Originality/value

Despite the abundance of works on subsidiaries' role, there has been very little research that looks explicitly at the role of foreign subsidiaries in developing countries. This research expands the existing literature and provides evidence on the motivation of multinational companies as well as the role of their subsidiaries in developing countries. This study helps us rethink the redistribution of decision‐making power between the HQs and the subsidiaries established in the developing countries.

Details

Multinational Business Review, vol. 20 no. 3
Type: Research Article
ISSN: 1525-383X

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Book part
Publication date: 17 February 2017

William G. Egelhoff and Joachim Wolf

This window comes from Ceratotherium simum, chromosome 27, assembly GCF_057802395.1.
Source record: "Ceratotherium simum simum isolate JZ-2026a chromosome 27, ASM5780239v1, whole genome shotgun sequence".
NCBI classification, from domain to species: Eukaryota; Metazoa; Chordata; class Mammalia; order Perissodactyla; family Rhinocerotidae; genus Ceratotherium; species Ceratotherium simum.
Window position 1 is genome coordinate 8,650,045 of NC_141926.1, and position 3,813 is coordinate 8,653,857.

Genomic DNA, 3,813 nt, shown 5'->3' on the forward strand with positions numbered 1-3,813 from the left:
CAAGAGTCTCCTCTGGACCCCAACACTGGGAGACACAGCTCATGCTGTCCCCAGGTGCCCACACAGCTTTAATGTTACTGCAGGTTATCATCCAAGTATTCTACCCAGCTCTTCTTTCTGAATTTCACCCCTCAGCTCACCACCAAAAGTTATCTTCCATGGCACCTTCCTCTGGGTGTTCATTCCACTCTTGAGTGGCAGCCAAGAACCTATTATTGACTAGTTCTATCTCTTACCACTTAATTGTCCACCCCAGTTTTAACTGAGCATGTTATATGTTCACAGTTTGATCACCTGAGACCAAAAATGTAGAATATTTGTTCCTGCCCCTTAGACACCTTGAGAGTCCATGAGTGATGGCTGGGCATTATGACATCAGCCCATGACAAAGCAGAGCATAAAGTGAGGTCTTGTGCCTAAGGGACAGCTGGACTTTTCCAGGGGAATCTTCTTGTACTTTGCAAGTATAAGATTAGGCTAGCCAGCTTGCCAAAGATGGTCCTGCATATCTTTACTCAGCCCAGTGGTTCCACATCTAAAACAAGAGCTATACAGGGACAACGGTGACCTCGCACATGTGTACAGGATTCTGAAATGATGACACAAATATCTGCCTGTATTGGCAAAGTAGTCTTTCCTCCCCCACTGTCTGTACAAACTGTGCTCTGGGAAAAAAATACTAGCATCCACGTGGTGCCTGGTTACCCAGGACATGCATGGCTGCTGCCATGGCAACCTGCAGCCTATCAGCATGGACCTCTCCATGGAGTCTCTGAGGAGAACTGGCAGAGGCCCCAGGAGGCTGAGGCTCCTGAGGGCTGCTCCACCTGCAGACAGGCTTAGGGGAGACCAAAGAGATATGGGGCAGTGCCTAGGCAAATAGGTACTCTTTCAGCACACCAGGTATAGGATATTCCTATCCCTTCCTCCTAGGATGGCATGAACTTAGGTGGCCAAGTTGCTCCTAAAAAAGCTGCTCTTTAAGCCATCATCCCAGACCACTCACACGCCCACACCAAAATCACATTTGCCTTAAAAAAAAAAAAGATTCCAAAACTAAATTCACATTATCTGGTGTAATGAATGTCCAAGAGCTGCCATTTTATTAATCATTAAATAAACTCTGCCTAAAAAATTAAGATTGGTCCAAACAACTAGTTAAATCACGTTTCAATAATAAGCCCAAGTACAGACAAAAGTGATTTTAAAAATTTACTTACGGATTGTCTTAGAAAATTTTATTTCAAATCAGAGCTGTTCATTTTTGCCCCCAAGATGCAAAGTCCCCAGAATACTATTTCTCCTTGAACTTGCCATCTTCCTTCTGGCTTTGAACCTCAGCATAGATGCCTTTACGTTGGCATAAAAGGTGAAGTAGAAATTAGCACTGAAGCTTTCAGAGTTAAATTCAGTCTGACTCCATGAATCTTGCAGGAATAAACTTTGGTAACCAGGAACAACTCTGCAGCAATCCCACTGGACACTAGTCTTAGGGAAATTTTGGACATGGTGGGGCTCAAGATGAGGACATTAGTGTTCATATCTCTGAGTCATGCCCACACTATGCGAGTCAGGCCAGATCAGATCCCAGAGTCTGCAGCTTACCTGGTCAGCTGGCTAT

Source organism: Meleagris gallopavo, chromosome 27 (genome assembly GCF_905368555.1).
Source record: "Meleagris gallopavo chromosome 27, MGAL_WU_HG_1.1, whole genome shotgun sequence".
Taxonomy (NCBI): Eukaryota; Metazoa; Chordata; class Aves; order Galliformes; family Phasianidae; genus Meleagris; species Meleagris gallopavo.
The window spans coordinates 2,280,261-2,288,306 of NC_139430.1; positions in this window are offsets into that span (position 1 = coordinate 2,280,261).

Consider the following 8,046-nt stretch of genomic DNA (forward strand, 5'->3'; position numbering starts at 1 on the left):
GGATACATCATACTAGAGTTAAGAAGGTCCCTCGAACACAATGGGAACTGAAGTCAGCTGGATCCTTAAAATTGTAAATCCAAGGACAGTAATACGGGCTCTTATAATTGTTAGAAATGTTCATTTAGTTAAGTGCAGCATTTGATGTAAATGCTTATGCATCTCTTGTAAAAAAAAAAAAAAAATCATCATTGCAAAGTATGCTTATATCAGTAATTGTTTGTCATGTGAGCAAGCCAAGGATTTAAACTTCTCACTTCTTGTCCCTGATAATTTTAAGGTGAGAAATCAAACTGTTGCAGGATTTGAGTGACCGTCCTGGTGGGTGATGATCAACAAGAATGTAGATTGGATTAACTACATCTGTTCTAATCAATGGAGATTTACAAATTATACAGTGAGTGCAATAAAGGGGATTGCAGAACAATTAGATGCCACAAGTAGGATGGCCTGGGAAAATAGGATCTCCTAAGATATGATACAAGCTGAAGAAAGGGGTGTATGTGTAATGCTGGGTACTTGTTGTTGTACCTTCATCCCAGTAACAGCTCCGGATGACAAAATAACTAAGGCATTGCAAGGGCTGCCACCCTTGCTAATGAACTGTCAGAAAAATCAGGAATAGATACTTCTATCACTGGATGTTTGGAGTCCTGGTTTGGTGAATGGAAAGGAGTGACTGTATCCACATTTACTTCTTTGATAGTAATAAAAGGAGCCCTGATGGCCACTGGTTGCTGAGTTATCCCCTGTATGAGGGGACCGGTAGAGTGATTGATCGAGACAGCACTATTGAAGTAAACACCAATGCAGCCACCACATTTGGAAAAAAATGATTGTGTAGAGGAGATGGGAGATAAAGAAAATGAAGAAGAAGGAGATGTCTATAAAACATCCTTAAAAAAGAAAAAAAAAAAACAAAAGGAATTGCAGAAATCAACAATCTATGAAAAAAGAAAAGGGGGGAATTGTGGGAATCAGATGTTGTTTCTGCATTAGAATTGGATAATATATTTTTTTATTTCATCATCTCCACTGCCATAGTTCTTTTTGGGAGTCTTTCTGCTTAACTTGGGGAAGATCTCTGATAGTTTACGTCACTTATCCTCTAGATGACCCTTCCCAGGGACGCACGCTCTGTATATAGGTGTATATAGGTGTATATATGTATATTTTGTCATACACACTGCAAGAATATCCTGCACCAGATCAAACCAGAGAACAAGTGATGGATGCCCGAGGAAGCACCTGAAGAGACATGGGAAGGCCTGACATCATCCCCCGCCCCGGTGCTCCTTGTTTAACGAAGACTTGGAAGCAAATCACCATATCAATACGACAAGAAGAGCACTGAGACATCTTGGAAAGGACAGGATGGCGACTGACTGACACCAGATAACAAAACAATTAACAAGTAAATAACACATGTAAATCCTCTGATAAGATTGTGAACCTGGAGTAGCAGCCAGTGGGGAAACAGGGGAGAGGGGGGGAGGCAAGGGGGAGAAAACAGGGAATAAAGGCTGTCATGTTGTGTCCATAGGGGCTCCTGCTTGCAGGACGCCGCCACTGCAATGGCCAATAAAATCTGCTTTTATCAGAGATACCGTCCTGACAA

The role of HQ in the contemporary MNC has recently received a good deal of research attention. This article argues that the contemporary MNC requires an organizational…

Abstract

The role of HQ in the contemporary MNC has recently received a good deal of research attention. This article argues that the contemporary MNC requires an organizational model that can embrace different perspectives of the HQ role. The same HQ must at times hierarchically lead the firm and at other times assume a more passive, facilitative role that allows direct interaction and decision making among the subunits to coordinate interdependency within the firm. To achieve this integration, the article proposes a contingency model that specifies when the HQ should assume a hierarchical role and when it should assume a facilitative role.

Details

Multinational Corporations and Organization Theory: Post Millennium Perspectives
Type: Book
ISBN: 978-1-78635-386-3

Keywords